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My latest exhibit at The Saratoga County history Center
|Saratoga County History Center|
Potato chip exhibit to open Saturday
BALLSTON SPA — “In the Saratoga Style: Potato Chips and Their Regional Folklore” opens Saturday at Brookside Museum, Saratoga County History Center, 6 Charlton St. The exhibit, which will be on display through Dec. 31, explores the many stories that have claimed to explain the story behind the snack, from disgruntled customers to kitchen mishaps.
The use of the “Saratoga” name to nationally market potato chips is seen through the expansive collection of famed local expert Alan Richer, known as “The Toga Chip Guy.”
The exhibit is open to the public 1 to 5 p.m. Thursday through Sunday. For more information,
go to https://brooksidemuseum.org.
I have recently been featured in twi Times Union Articles
Please read the articles by clicking the links below!
Article 1 - Vanderbilt helped invent the chip in Saratoga?
Likely a salty myth
Article 2 - Toga Chip Guy makes a second showing on History Channel
Please read the article in Saratoga Today that features, your's truly, The Toga Chip Guy!
Listen to my recent interview on Heart Radio.
Listen To The New History Channel Podcast
After appearing in several episodes of The History Channel's Series "The Food That Built America", I have now been prominently featured in an associated podcast.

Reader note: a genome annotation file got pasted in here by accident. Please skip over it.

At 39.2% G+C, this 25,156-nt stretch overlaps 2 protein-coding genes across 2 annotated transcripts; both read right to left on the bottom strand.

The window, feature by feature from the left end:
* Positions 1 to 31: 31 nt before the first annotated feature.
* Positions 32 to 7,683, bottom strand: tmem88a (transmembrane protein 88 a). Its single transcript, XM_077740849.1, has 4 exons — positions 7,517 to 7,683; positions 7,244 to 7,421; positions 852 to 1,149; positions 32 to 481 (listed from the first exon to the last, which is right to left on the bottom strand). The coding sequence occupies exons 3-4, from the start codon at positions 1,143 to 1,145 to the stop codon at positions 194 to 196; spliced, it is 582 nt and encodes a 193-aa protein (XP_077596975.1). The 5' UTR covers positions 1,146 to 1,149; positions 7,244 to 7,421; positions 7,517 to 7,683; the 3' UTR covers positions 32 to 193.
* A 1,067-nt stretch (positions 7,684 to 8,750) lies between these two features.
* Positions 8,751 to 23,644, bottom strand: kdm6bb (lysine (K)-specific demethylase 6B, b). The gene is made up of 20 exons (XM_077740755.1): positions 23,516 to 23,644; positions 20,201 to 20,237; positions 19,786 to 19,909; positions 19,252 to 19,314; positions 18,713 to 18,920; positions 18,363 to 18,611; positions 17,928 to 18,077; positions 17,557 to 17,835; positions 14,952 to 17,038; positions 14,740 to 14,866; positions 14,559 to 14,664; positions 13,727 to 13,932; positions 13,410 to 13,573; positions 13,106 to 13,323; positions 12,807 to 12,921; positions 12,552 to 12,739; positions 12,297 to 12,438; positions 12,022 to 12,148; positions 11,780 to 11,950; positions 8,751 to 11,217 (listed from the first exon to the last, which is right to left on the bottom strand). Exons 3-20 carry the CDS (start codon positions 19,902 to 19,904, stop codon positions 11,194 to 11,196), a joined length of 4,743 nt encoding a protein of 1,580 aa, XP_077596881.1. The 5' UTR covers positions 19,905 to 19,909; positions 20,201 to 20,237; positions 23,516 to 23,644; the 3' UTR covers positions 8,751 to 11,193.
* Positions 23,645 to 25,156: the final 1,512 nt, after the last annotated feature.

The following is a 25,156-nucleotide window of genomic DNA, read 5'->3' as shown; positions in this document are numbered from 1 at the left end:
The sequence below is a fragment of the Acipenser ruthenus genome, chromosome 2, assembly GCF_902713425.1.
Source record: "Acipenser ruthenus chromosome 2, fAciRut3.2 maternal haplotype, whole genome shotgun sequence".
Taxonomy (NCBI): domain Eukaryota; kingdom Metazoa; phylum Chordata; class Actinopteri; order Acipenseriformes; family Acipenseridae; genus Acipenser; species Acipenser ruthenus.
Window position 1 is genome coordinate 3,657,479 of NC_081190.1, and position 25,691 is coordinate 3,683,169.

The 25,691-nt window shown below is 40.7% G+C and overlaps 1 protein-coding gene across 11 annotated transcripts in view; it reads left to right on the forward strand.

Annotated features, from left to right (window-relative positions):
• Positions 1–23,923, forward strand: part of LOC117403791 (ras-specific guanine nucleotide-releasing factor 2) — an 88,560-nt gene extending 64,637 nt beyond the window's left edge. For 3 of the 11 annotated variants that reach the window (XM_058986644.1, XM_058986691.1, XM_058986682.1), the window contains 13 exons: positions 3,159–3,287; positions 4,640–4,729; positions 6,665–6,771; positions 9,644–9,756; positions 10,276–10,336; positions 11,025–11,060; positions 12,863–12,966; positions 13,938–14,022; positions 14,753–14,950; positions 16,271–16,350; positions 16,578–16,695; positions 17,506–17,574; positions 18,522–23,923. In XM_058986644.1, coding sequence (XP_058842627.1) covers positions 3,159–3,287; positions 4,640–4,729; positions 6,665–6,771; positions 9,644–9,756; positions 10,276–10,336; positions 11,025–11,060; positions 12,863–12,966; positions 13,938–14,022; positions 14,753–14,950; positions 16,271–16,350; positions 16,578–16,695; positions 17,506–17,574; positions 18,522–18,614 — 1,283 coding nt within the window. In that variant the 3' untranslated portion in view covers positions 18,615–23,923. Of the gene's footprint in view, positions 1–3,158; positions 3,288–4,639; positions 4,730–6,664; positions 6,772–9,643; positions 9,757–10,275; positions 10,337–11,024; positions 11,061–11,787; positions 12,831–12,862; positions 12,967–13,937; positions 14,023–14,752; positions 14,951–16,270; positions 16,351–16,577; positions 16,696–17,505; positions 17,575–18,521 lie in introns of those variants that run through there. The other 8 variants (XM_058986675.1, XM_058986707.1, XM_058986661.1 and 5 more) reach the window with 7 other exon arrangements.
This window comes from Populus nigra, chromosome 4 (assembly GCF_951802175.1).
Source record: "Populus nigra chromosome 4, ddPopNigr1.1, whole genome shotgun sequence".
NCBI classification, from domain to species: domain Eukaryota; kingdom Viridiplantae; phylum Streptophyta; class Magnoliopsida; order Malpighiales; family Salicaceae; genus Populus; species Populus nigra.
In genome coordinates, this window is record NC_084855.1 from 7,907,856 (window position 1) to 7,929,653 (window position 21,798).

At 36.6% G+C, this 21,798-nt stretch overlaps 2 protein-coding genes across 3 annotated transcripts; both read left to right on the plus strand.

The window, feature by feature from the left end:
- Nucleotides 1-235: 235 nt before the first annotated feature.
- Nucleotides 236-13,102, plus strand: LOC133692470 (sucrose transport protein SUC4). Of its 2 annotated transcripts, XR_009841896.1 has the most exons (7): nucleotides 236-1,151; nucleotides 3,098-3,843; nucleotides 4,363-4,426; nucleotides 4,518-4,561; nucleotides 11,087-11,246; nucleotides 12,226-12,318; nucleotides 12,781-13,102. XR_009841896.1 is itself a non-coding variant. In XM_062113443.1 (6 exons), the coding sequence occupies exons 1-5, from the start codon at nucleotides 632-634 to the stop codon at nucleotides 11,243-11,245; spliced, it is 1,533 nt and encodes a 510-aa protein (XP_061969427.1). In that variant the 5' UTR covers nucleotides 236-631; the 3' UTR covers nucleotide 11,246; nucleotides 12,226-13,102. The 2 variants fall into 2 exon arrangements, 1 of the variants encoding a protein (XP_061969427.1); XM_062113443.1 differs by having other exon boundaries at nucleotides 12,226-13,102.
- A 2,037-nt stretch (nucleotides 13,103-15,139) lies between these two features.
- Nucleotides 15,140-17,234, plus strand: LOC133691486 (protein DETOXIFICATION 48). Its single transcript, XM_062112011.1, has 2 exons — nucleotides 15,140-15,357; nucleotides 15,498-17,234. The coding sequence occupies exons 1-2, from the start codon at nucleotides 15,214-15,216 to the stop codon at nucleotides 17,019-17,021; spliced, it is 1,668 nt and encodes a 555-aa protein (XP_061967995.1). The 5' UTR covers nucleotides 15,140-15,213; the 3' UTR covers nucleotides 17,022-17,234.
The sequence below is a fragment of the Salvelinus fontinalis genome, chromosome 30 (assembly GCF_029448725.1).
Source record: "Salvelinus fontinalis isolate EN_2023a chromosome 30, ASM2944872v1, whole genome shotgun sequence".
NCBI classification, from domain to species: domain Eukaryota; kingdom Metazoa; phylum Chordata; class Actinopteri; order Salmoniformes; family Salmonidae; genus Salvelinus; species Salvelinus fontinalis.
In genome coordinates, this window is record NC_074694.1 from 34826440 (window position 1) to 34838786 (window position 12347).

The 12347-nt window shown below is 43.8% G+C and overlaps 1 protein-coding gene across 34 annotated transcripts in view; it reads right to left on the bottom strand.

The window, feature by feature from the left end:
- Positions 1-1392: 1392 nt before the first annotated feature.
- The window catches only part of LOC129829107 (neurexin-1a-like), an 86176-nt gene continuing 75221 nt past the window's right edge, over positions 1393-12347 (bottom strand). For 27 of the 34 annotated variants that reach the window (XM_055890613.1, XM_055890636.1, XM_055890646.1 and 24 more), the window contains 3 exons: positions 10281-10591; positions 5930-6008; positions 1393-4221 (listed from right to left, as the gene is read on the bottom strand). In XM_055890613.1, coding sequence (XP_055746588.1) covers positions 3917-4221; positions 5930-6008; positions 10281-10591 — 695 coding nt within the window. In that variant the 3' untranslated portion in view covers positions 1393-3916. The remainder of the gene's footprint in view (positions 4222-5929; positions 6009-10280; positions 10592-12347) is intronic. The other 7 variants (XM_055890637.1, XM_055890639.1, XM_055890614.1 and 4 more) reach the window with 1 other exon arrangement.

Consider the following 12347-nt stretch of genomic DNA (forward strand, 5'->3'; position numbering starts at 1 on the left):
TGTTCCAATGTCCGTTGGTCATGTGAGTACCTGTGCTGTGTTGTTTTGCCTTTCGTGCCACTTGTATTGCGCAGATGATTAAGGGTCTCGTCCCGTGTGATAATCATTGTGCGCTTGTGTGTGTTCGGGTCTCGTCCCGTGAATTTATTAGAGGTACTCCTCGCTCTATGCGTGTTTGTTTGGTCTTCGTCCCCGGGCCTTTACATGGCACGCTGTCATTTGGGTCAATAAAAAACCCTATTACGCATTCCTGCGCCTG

Please visit The ACast Site to listen!
Please read my recent interview with Julia Dunn on CBS 6.
Read The Article About Me In Saratoga Today Entitled "Who: Alan Richer, The Toga Chip Guy"
This article was just published today, April 2nd, It starts on Page 3.
Click here to read!
Watch the latest episode of the History Channel's "The FoodThat Built America "that aired on Natational Potato Chip Day, March 14. Featuring the history of Herman Lay and then rival Fritos!
Click here to watch
John Karolefski, author of the blog Grocery Stories at:
has written a book about grocery shopping. He had requested a quote from me about about chips -- their place in snack history, their popularity, etc.
I had provided him with a quote that I will disclose once his book is published.
Here is that quote!
"Potato chips are more American than apple pie. Compare the shelf space allotted to potato chips and apple pie in your local grocery store"
On Novemeber 19th 2019, I spoke to the New York Capital Region Elfuns Club at the Hilton Garden Inn in Clifton Park NY, on the History of the Potato Chip.
The club consists of mostly retired General Electric employees.
The Toga Chip Guy Is On The Air!
I have been interviewed about the history of the potato chip by a California based radio station, Yesterday USA Radio Networks, at 10:30pm New York time on Saturday, September 14th.
LAURA SCUDDER’S POTATO CHIPS
Born in Philadelphia, Laura Scudder worked as a nurse before moving to California. While there she became the first female attorney in Ukiah, California before moving south to Monterey Park, California, where she started her food company in 1926.